Undersea Exploration
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Undersea Exploration
Promoting Manned Undersea Exploration, Marine Technology and Marine Sciences
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Gigantic glowing ocean carpets due to phosphorescent bacteria that turn themselves into bait

Gigantic glowing ocean carpets due to phosphorescent bacteria that turn themselves into bait | Undersea Exploration | Scoop.it

On 25 January 1995, the British merchant vessel SS Lima was sailing through the Indian Ocean when its crew noticed something odd. In the ship’s log, the captain wrote, “A whitish glow was observed on the horizon and, after 15 minutes of steaming, the ship was completely surrounded by a sea of milky-white color.” The eerie glow appeared to “cover the entire sea area, from horizon to horizon . . . and it appeared as though the ship was sailing over a field of snow or gliding over the clouds”. The ship took six hours to sail through it.

 

These glowing seas have featured in sailor stories for centuries. The crew of the Nautilius encountered the phenomenon in Jules Verne’s Twenty Thousand Leagues Under the Sea. And in 2006, Steven Miller actually managed to recover satellite images of the very same patch seen by the crew of the SS Lima – it stretched over 15,000 square kilometres, the size of Connecticut or Yorkshire.

 

The glowing waters are the work of bioluminescent bacteria – microbes that can produce their own light. They are found throughout the oceans, although usually in smaller numbers than the giant bloom responsible for the SS Lima’s sighting. In many cases, they form partnerships with animals like fish and squid, taking up residence inside their hosts and paying their rent by providing light for navigation or defence.

 

But many glowing bacteria live freely in the open ocean, and they glow nonetheless. Creating light takes energy, and it’s not something that’s done needlessly. So why do the bacteria shine? One of the most common answers – and one that Miller proposed to explain his satellite images – is that the bacteria are screaming “Eat me!” at passing fish. A fish’s guts are full of nutrients, and it can carry bacteria across large distances. The bacteria, by turning themselves into glowing bait, get a lift and a meal.

 

This idea has been around for more than three decades, but it has never actually been tested. Margarita Zarubin from the Interuniversity Institute for Marine Sciences has finally done so.

 

Zarubin placed a transparent bag full of glowing bacteria (Photobacterium leiognathi) at one end of a large seawater tank. In the other end, she placed a bag full of mutant bacteria, which she had engineered to lose their light. The tank was full of zooplankton – small, drifting sea creatures including fish larvae, jellyfish, crustaceans, and more. Within just 15 minutes, most of these drifters had gathered round the glowing bag and ignored the dark one.

Zarubin thinks that the shrimp and other zooplankton aren’t out to eat the bacteria themselves. Instead, they’re after what the microbes are sitting on. The bacteria cluster around bits of food floating around the ocean. They only glow when they gather in enough numbers, so their light is indicative of a big enough morsel.

 

If Zarubin allowed the zooplankton members to actually eat the bacteria, they too started to glow. Shrimp will start to shine after just ten seconds of swimming in a soup of P. leiognathi. The bacteria clearly survive being eaten, and glow from within the shrimps’ guts. That can be lethal for the shrimp; its newly glowing guts attract larger predators like fish. Dark shrimp sneak by undetected, but glowing ones are almost always eaten. And the bacteria survive a trip through fish guts as well – Zarubin found that fish which eat glowing shrimp also expel glowing faeces.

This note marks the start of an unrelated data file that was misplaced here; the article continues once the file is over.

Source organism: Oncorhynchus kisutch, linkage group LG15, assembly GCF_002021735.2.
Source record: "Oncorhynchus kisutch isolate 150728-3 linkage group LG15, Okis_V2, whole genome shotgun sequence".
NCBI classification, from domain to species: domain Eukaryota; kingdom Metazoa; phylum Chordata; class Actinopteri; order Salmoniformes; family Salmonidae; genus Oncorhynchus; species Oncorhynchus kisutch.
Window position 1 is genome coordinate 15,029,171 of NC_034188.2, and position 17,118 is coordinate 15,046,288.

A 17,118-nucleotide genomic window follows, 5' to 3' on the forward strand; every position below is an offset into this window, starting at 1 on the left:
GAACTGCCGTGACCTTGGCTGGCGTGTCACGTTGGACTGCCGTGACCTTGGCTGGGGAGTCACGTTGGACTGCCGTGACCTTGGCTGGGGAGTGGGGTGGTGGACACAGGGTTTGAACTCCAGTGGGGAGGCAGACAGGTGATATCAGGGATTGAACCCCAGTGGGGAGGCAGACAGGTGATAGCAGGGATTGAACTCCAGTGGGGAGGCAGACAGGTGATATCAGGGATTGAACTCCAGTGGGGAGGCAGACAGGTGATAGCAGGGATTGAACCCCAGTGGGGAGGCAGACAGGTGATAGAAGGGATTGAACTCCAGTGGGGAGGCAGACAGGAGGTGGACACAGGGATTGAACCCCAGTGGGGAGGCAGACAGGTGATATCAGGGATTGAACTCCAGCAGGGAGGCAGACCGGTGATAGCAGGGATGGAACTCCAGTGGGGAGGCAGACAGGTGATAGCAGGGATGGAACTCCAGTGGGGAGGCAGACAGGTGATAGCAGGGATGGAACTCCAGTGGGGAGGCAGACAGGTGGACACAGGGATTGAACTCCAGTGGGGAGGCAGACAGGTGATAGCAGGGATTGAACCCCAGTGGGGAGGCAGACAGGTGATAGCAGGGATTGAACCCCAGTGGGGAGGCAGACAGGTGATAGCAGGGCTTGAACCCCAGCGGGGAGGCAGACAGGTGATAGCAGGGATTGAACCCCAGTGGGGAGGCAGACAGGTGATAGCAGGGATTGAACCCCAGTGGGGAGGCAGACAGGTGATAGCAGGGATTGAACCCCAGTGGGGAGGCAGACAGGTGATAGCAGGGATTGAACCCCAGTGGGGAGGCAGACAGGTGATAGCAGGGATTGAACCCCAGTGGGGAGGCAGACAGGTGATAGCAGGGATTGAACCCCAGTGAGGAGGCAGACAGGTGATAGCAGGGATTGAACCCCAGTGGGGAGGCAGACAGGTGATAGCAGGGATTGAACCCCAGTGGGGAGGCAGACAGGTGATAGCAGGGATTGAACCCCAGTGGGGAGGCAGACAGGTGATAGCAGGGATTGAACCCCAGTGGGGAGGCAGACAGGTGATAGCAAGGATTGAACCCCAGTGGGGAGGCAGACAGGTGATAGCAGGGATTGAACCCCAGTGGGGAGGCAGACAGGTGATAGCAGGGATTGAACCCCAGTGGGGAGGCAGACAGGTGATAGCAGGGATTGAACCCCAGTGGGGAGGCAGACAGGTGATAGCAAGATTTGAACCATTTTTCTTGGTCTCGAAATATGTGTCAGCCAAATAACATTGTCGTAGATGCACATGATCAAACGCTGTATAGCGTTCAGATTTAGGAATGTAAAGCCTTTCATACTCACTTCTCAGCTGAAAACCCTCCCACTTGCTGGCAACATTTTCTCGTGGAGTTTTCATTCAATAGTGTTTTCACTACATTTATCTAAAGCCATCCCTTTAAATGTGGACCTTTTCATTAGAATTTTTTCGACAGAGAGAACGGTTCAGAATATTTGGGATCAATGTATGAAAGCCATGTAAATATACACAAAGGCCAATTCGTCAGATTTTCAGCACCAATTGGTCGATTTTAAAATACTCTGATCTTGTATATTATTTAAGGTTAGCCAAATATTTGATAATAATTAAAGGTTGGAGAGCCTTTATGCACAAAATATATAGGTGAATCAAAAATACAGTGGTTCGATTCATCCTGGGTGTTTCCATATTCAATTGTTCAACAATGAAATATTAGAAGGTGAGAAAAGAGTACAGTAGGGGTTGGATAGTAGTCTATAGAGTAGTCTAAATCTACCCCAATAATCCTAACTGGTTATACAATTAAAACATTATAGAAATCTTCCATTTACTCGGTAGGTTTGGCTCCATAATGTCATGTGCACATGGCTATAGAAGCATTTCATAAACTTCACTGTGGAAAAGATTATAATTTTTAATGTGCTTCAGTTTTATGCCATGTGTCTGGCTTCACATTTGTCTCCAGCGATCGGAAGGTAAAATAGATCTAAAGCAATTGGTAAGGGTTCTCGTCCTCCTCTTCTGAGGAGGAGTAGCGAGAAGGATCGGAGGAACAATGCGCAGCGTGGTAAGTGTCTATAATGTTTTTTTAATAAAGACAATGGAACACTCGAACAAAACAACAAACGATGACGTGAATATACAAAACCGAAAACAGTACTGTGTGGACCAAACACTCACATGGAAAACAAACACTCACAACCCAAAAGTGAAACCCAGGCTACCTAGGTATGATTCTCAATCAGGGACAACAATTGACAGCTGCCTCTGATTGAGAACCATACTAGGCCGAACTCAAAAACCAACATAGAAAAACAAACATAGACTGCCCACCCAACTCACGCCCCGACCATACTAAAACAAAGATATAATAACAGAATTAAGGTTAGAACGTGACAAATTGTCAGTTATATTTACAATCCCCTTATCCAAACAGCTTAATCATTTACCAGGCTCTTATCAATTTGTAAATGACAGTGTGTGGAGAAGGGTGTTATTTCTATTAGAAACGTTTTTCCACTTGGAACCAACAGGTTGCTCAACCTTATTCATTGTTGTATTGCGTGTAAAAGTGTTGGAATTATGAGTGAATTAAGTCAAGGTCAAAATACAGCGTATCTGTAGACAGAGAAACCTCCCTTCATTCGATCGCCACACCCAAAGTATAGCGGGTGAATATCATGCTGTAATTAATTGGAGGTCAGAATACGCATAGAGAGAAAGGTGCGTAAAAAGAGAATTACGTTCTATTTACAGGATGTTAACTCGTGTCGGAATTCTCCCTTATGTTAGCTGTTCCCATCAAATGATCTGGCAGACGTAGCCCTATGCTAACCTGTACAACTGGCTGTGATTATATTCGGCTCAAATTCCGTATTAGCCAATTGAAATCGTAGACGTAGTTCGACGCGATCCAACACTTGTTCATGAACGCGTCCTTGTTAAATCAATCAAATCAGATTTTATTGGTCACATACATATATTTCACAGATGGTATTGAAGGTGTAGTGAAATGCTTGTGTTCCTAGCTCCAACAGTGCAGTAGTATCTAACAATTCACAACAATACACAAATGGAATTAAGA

For the zooplankton, eating glowing bacteria is a tricky trade-off. Zarubin thinks that the benefit of eating rich food in an otherwise empty ocean might outweigh the cost of attracting hungry fish. For the bacteria however, the benefits are clear: they get to bathe in the slosh of nutrients within a fish’s guts, and they get to travel a thousand times further than they could manage on their own.


Via Dr. Stefan Gruenwald
Ron Peters's insight:

I've seen this, back in my Navy da

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Incredible diversity of species in a cubic inch of sea mud

Incredible diversity of species in a cubic inch of sea mud | Undersea Exploration | Scoop.it

A mere handful of seafloor mud may contain as many species as are found in a square meter of tropical rainforest. The fantastic assemblage seen above was gathered from a single scoop of mud, about 2 inches deep and 5 inches across.

 

“It’s easy, when you get away from the coast, to think of the oceans as a homogeneous blue. It’s a lot more complex than that,” said biologist Craig McClain of the National Evolutionary Synthesis Center.

 

McClain and colleagues collected the mud while surveying distributions of seafloor organisms, the lives of which are shaped by “marine snow” — a slow, steady, shower of organic particles that drift down from high in the water column.

 

Like terrestrial snow, the deep-sea-life-sustaining version doesn’t collect uniformly but gathers in drifts and eddies. In a paper published last year in Marine Ecology, McClain and others showed that, depending on snowfall, seafloor communities could vary wildly in the space of a few feet. In terrestrial terms, it was a bit like finding deserts and swamps separated by footsteps.


Via Dr. Stefan Gruenwald
Ron Peters's insight:

It's the small things that matter...:)

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